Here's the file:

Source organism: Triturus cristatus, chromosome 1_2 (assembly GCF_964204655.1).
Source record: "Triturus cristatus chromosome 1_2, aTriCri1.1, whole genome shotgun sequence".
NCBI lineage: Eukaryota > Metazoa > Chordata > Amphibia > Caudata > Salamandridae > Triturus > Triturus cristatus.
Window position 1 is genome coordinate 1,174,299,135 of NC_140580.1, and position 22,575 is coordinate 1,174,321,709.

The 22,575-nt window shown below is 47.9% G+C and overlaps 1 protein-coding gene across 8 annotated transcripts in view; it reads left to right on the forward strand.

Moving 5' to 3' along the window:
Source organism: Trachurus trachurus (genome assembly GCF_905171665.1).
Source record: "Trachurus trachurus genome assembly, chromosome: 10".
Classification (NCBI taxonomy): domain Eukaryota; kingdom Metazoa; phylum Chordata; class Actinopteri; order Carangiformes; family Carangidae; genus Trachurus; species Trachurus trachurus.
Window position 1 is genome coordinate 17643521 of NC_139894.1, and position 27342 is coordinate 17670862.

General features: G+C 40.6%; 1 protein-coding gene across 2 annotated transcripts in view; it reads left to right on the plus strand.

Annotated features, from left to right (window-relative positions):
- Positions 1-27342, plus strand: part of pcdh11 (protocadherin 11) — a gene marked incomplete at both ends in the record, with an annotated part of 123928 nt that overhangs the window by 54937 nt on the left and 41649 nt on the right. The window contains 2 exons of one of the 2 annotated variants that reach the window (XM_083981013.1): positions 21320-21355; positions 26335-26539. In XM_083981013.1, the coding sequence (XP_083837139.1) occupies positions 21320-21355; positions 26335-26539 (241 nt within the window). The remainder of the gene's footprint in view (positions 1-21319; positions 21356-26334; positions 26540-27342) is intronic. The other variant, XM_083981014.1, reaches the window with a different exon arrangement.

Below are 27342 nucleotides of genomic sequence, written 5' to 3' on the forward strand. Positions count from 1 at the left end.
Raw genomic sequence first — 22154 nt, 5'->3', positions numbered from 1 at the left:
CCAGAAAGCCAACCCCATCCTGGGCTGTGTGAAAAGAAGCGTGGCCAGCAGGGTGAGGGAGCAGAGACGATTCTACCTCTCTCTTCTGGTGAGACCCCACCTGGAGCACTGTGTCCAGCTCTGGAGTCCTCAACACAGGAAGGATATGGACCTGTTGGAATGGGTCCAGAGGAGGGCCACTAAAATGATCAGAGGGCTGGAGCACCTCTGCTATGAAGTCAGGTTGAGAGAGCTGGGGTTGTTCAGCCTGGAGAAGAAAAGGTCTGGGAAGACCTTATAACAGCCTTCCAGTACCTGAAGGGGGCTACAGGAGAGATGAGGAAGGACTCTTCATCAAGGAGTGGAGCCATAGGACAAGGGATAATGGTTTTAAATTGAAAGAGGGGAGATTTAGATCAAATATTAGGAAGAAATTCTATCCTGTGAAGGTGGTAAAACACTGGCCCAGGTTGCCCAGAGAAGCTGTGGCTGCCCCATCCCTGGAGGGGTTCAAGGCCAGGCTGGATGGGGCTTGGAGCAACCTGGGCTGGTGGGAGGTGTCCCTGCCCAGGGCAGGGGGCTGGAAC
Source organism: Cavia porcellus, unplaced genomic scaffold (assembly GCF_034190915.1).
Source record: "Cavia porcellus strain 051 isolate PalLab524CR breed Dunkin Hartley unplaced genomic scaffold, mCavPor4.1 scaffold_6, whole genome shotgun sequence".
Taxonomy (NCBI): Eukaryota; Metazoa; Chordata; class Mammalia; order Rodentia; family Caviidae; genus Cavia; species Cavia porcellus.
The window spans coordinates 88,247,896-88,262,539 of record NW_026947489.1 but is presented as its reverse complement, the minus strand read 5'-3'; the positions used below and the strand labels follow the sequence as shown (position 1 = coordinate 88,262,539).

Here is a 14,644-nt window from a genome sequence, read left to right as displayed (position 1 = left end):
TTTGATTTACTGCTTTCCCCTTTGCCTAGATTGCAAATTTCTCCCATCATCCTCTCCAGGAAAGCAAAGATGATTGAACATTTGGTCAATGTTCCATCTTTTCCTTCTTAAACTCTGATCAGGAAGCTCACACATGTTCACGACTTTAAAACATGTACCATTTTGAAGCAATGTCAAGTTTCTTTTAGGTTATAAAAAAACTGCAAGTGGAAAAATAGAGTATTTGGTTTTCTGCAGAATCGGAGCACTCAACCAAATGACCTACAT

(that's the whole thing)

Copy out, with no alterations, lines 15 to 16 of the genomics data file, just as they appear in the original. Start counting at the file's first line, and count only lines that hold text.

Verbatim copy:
Raw genomic sequence first — 22154 nt, 5'->3', positions numbered from 1 at the left:
CCAGAAAGCCAACCCCATCCTGGGCTGTGTGAAAAGAAGCGTGGCCAGCAGGGTGAGGGAGCAGAGACGATTCTACCTCTCTCTTCTGGTGAGACCCCACCTGGAGCACTGTGTCCAGCTCTGGAGTCCTCAACACAGGAAGGATATGGACCTGTTGGAATGGGTCCAGAGGAGGGCCACTAAAATGATCAGAGGGCTGGAGCACCTCTGCTATGAAGTCAGGTTGAGAGAGCTGGGGTTGTTCAGCCTGGAGAAGAAAAGGTCTGGGAAGACCTTATAACAGCCTTCCAGTACCTGAAGGGGGCTACAGGAGAGATGAGGAAGGACTCTTCATCAAGGAGTGGAGCCATAGGACAAGGGATAATGGTTTTAAATTGAAAGAGGGGAGATTTAGATCAAATATTAGGAAGAAATTCTATCCTGTGAAGGTGGTAAAACACTGGCCCAGGTTGCCCAGAGAAGCTGTGGCTGCCCCATCCCTGGAGGGGTTCAAGGCCAGGCTGGATGGGGCTTGGAGCAACCTGGGCTGGTGGGAGGTGTCCCTGCCCAGGGCAGGGGGCTGGAAC